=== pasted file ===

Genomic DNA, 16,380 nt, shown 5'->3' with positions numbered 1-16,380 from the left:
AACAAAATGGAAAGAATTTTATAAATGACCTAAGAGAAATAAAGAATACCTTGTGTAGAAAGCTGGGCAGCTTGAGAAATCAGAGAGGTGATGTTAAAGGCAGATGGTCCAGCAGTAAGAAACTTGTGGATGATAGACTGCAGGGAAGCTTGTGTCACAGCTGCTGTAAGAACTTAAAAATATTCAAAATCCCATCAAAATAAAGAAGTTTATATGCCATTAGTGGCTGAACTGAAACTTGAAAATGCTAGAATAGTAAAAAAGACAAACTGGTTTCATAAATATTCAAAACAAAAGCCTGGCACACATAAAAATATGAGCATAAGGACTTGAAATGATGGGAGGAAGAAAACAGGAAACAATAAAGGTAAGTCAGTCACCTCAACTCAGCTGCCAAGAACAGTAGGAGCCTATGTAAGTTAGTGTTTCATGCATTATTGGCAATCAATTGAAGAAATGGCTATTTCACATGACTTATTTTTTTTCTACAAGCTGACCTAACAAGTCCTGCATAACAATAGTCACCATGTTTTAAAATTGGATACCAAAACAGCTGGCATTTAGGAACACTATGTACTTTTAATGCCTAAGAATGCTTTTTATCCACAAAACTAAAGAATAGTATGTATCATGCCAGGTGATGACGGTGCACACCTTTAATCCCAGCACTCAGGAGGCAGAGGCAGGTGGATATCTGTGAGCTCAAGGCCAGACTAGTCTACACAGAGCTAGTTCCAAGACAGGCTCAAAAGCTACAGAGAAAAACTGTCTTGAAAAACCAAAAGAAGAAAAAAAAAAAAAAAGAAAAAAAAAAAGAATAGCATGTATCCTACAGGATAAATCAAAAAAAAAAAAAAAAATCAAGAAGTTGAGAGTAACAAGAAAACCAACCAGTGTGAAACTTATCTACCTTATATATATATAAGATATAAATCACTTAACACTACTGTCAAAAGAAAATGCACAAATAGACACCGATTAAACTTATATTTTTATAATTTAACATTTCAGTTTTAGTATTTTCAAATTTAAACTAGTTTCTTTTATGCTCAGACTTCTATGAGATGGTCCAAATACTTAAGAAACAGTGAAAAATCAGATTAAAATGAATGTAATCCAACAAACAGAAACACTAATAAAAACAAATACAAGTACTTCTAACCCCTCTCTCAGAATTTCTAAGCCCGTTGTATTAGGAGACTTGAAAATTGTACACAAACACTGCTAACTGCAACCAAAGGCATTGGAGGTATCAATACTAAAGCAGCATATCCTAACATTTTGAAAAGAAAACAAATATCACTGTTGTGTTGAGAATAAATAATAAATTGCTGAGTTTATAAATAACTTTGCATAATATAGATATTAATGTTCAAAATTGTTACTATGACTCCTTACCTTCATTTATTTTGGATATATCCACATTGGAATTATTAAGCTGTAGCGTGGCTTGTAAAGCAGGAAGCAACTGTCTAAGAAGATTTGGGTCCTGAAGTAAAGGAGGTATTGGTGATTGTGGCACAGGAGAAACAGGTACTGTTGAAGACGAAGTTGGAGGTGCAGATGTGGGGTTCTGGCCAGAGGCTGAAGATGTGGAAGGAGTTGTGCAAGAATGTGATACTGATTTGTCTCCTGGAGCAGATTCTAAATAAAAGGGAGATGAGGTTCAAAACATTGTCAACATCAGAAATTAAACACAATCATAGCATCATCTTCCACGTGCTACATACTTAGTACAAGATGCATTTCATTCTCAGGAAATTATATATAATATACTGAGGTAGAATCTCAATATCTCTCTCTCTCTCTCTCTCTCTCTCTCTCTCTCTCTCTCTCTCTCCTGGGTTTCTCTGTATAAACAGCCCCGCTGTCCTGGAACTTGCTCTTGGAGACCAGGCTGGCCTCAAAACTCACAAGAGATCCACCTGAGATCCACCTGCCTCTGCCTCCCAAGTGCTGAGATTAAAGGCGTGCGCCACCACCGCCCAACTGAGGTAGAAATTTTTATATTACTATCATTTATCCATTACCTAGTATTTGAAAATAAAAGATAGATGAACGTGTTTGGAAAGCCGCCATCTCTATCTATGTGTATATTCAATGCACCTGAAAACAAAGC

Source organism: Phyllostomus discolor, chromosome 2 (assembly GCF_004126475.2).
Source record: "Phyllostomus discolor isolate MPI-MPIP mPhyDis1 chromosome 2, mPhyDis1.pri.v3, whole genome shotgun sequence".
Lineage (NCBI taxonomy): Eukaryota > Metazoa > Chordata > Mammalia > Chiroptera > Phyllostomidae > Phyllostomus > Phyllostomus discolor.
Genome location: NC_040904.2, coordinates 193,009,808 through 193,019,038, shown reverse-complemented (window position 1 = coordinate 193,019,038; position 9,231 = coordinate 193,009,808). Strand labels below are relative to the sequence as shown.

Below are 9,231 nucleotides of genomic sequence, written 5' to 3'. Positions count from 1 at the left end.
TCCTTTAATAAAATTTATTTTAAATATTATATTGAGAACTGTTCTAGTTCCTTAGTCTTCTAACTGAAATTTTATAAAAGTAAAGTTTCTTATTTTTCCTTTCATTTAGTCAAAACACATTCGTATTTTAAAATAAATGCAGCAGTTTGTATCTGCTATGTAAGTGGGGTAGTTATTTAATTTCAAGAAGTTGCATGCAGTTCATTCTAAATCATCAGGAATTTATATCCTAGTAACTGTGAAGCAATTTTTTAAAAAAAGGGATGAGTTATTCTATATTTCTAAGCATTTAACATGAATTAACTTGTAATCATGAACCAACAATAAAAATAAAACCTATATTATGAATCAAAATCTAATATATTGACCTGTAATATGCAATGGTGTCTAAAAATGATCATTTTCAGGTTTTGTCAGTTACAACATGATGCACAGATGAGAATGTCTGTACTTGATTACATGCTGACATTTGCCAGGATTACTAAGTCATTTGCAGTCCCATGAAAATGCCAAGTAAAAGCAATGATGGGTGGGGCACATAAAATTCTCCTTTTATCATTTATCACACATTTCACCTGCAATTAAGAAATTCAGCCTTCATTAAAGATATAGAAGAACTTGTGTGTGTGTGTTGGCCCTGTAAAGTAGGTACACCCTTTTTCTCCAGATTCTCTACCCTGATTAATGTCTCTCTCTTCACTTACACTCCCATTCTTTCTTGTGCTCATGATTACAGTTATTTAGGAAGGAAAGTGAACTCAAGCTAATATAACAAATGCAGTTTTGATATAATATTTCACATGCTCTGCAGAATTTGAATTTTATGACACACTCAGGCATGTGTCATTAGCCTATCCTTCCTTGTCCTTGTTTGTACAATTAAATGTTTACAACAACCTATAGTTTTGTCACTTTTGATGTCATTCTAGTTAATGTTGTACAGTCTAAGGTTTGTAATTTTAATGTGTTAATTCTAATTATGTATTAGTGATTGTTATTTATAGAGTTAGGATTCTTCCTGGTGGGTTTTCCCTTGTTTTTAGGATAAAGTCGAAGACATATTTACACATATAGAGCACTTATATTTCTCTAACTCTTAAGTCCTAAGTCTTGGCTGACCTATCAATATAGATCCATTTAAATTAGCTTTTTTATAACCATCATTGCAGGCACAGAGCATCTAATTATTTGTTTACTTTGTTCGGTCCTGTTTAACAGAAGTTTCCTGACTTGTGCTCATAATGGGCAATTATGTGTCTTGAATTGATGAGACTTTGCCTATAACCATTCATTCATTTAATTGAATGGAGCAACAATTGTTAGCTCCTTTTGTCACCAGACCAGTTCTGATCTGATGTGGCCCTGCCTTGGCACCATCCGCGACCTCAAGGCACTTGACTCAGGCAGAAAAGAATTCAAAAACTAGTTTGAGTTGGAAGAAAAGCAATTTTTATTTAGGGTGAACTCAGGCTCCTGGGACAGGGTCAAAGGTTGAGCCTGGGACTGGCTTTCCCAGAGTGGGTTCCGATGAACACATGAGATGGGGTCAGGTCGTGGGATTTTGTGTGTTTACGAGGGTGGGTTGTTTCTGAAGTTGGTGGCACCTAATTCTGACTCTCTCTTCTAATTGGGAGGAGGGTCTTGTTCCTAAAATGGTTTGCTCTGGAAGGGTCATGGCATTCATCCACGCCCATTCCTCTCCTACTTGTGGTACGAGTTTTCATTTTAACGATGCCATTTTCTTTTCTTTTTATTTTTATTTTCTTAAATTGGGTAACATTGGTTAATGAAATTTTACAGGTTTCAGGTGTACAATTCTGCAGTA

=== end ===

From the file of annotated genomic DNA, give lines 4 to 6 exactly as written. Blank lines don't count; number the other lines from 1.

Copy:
Source record: "Phyllostomus discolor isolate MPI-MPIP mPhyDis1 chromosome 2, mPhyDis1.pri.v3, whole genome shotgun sequence".
Lineage (NCBI taxonomy): Eukaryota > Metazoa > Chordata > Mammalia > Chiroptera > Phyllostomidae > Phyllostomus > Phyllostomus discolor.
Genome location: NC_040904.2, coordinates 193,009,808 through 193,019,038, shown reverse-complemented (window position 1 = coordinate 193,019,038; position 9,231 = coordinate 193,009,808). Strand labels below are relative to the sequence as shown.